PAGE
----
Eco-Conscious Bride: Rethinking the Engagement Ring

Rethinking the Engagement Ring

The eco-conscious bride can’t just casually make decisions about her wedding when some of them could have devastating environmental consequences. Whether it’s the venue you choose or the menu selections that you wish to make, careful consideration has to be given to every aspect of your big day. But, in all honesty, it goes beyond just the wedding day. If you really want to be eco-conscious, you have to rethink the way you view engagement rings.

The Problem with Today’s Diamonds
 Woman peaking through her fingers to show a diamond ring

Diamond engagement rings are supposed to represent happiness, love, and trust. However, what few Americans realize is that many diamonds are actually characterized by conflict and carnage.

The term “blood diamond” has been given to thousands of diamonds that are mined in war zones and then sold to finance the invading army’s war efforts. These blood diamonds may account for billions of dollars worth of jewelry and are, to be honest, the antithesis of eco-friendly.

“The diamond industry estimates that conflict diamonds represent 4 percent of the total trade in rough diamonds,” CBS News points out.“Others have estimated that conflict diamonds could amount to as high as 15 percent of the total trade.”

If the latter statistic is true, it means one out of every six diamond engagement rings could have roots in the blood diamond trade. So, as a bride with good intentions, it’s time to rethink the process of choosing an engagement ring. 

How to Find an Eco-Friendly Diamond

Eco-friendly diamonds, conflict-free diamonds, ethical diamonds…whatever you want to call them, it’s important that you understand how to get engaged without letting a blood diamond stain your relationship. Here are a few suggestions:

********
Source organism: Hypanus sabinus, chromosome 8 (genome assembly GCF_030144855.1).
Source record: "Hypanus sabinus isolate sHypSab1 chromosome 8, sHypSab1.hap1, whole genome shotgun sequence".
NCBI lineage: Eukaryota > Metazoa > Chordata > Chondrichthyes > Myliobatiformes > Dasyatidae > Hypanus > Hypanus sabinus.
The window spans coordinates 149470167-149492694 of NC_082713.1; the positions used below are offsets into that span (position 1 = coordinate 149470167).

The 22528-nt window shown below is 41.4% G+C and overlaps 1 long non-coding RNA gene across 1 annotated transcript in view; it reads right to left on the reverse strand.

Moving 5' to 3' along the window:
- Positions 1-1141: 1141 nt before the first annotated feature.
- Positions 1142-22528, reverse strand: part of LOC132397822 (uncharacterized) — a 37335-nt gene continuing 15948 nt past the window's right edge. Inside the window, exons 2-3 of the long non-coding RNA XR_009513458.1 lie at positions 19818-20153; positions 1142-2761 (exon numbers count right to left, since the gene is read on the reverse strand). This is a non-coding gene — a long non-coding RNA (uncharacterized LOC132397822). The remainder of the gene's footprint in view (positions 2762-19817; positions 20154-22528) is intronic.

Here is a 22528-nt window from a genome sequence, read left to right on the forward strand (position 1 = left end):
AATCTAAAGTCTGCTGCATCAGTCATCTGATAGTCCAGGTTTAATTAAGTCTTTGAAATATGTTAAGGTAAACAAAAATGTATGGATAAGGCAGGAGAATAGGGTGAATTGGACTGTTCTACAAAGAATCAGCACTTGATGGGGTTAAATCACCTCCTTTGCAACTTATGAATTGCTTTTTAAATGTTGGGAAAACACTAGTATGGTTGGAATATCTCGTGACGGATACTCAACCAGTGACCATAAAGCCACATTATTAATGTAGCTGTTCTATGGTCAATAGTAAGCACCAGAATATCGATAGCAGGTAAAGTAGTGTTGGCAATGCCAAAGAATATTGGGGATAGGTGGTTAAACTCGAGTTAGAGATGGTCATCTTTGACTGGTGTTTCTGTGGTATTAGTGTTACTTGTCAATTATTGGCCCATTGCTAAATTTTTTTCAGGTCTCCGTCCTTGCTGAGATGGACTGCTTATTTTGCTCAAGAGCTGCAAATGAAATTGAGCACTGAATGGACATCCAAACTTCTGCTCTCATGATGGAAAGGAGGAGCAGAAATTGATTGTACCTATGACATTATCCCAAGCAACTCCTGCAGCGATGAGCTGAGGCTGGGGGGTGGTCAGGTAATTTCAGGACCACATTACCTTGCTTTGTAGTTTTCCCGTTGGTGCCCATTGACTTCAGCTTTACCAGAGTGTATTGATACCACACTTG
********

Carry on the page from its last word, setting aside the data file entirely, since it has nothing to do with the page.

1. Find a Vintage Ring

One increasingly popular trend is to buy vintage engagement rings. Not only are vintage rings in style, but they’re also much less likely to be a part of the blood diamond trade. Even if it does have a negative past, it’s now just a part of history. You aren’t actively supporting any modern, unethical trading.

  1. Look for Kimberley Process Certification 

Are you familiar with the Kimberly Process? It’s an international diamond society that was established in 2002 to help curb the flow of conflict diamonds. There are currently 54 participants representing 81 countries throughout the world. When buying a diamond, you should ask the jeweler to provide you with information regarding Kimberly Process Certification. Getting this certification almost guarantees that the diamond isn’t connected to conflict.

  1. Consider Alternatives

Perhaps you’re scared by diamonds altogether. Even though vintage rings and modern diamonds with the right certification are safe, you may decide to go another route.

While untraditional, who says you can’t go with a diamond alternative? There are plenty of other options. For example, some people are going with moissanite, which is made from silicon carbonate, a rare and naturally occurring substance. Others are choosing synthetic materials like Adia diamonds. Then there are birthstones and even wooden rings! It’s okay to think out of the box here.

  1. Find a Jeweler You Trust

Engagement Ring

Looking for a conflict-free diamond isn’t as easy as walking into a store and picking out the best looking ring that fits your budget. The process can take weeks or months, depending on your specifications. The key is to find a jeweler that you can trust. If they don’t have something, they’ll find it for you.

Take Your Engagement Ring Seriously 

It’s nice to have an eco-friendly wedding, but is the rest of your engagement and future marriage consistent with the same ideals you’re using for your big day? Nobody is trying to guilt you into choosing a ring you don’t want, but you do need to know that there are plenty of conflict-free diamonds on the market. With a little research and effort, you can find one that’s perfect for you.

Article Submitted By Community Writer

Today's Top Articles:

Scroll to Top